6/10

SUPPLEMENTS

Criterion’s box set for Pasolini’s Trilogy of Life presents a number of features over the set’s three discs focusing on the individual films, the trilogy as a whole, and the filmmaker. The Decameron’s features start with a new visual essay by film scholar Patrick Rumble. On “The Decameron is a 25-minute piece looking at Pasolini’s early career and how it led to The Decameron and the Trilogy of Life. It looks at his influences, particularly paintings, and his style, which was referred to by Bernardo Bertolucci as “deliberately naïve.” It’s a decent essay that I really appreciated in lieu of a commentary, though when going over the narrative structure of the film he more or less just relates the entire film and its stories for a few minutes. But other than that it’s a strong inclusion. What many will also find interesting are probably the clips from the film used throughout: it will give you an idea as to how intense the restoration for this films was since the clips here still show the heavy damage I’m guessing was still in the source materials used.

After this we get the 45-minute documentary The Lost Body of Alibech. The documentary looks at a scene deleted from the film, the story of “Alibech,” a still from which was used in one of the posters for the film. It also looks at another deleted segment called “Girolamo and Salvestra” if only briefly. The “Girolamo” segment was cut because Pasolini was unhappy with it, but he ended up cutting out the “Alibech” segment just before the film’s premiere to shorten the film, though it was apparently hard for him to do so. The documentary gathers together members of the crew, or those who had worked with Pasolini before, and they recall the scene’s shoot. The segment was cut ultimately because it took place in Sana’a, Yemen, and was the only segment that took place outside of Italy.

The segment has unfortunately been lost but the last half of this feature presents a reconstruction of the sequence using the original script and behind-the-scene photographs that still exist. I think this last half is actually not part of the documentary but something Criterion may have put together as it looks more like their work. Altogether it’s a rather fascinating inclusion.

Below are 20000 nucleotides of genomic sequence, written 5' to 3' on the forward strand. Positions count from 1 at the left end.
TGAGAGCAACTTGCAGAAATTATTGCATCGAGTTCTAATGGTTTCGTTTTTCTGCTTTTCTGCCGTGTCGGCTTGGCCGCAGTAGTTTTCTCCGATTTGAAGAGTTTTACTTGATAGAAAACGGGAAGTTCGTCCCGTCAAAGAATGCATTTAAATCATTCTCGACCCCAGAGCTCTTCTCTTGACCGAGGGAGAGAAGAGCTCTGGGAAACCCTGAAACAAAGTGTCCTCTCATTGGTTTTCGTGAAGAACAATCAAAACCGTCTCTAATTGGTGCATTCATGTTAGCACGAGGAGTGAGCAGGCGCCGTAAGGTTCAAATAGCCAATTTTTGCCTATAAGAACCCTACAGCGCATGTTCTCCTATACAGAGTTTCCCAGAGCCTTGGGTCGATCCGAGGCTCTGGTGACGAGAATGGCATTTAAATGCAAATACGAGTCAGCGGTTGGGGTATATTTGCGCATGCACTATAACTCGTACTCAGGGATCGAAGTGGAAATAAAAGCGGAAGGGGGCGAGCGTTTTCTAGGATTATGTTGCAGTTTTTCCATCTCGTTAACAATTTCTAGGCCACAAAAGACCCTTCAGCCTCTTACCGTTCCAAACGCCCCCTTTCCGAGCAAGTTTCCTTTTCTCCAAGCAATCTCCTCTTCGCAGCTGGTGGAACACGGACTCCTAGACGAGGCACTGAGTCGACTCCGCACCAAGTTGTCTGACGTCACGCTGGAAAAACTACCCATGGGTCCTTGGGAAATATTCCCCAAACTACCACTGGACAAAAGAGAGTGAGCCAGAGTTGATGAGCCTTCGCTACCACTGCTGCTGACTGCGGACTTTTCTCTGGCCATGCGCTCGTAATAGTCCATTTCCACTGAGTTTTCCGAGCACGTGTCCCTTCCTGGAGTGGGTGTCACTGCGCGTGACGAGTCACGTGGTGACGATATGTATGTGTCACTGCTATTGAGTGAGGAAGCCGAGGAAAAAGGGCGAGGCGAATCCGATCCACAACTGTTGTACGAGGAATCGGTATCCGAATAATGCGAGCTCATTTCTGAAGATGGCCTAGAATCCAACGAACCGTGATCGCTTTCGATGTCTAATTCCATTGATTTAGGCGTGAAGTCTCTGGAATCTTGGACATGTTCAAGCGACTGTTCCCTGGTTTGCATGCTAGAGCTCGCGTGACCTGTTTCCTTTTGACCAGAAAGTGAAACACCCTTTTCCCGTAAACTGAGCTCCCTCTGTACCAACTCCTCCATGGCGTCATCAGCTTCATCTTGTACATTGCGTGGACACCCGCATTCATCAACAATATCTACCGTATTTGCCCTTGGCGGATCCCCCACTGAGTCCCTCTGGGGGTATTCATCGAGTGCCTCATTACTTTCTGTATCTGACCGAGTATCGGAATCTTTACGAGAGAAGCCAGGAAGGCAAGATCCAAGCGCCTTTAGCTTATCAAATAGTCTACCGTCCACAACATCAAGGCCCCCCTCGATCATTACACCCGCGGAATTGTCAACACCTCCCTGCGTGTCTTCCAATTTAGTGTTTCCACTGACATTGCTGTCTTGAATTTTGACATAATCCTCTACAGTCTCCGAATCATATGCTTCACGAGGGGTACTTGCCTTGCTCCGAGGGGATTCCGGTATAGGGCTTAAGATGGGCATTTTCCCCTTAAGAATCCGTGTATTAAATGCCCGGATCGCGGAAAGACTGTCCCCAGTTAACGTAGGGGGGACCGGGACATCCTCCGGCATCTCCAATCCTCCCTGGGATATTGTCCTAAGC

Finally, the disc presents Via Pasolini, which is a 27-minute piece made up of various audio and video clips of the director talking about his work, influences, and politics, and even touches on dialects and other topics that fascinate him. I was actually a bit disappointed with this feature, which is too choppy and never has a focus, and it’s all material I’ve pretty much come across before.

The disc then closes with a couple of trailers. There are more supplements to be found on the other discs in the sets. A large booklet is also included covering the films within the set.

Not a lot overall but on their own I found the supplements mostly engaging and helpful in appreciating the film even more than I already did. Other than maybe the interview compilation the material is all worth going through.

7/10

CLOSING

On its own it’s a strong release, and is pretty indicative of the qualities of the set as a whole as it delivers a solid, filmic transfer, and some decent supplementary material to accompany the film.


View packaging for this Blu-ray

Share: 



Purchase From:
amazon.com  amazon.ca  




Join our Facebook Group (requires Facebook account)

This site is not affiliated with The Criterion Collection